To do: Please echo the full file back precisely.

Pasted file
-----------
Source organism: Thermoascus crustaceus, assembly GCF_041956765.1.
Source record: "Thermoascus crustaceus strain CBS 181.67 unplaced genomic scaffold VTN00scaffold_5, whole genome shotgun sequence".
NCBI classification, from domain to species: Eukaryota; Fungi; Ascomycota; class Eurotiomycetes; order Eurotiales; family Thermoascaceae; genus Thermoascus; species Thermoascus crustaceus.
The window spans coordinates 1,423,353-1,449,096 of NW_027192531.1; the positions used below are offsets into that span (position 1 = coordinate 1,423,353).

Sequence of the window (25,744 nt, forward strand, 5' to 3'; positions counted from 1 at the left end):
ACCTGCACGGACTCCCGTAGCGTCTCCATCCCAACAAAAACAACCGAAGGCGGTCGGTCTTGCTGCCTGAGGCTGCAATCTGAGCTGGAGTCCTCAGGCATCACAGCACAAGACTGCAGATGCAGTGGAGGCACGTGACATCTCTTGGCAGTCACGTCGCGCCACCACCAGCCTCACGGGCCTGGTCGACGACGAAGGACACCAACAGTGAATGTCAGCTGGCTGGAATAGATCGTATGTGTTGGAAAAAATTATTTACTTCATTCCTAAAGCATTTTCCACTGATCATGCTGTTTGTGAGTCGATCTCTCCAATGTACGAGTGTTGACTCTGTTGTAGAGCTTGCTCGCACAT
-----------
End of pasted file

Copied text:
Source organism: Thermoascus crustaceus, assembly GCF_041956765.1.
Source record: "Thermoascus crustaceus strain CBS 181.67 unplaced genomic scaffold VTN00scaffold_5, whole genome shotgun sequence".
NCBI classification, from domain to species: Eukaryota; Fungi; Ascomycota; class Eurotiomycetes; order Eurotiales; family Thermoascaceae; genus Thermoascus; species Thermoascus crustaceus.
The window spans coordinates 1,423,353-1,449,096 of NW_027192531.1; the positions used below are offsets into that span (position 1 = coordinate 1,423,353).

Sequence of the window (25,744 nt, forward strand, 5' to 3'; positions counted from 1 at the left end):
ACCTGCACGGACTCCCGTAGCGTCTCCATCCCAACAAAAACAACCGAAGGCGGTCGGTCTTGCTGCCTGAGGCTGCAATCTGAGCTGGAGTCCTCAGGCATCACAGCACAAGACTGCAGATGCAGTGGAGGCACGTGACATCTCTTGGCAGTCACGTCGCGCCACCACCAGCCTCACGGGCCTGGTCGACGACGAAGGACACCAACAGTGAATGTCAGCTGGCTGGAATAGATCGTATGTGTTGGAAAAAATTATTTACTTCATTCCTAAAGCATTTTCCACTGATCATGCTGTTTGTGAGTCGATCTCTCCAATGTACGAGTGTTGACTCTGTTGTAGAGCTTGCTCGCACAT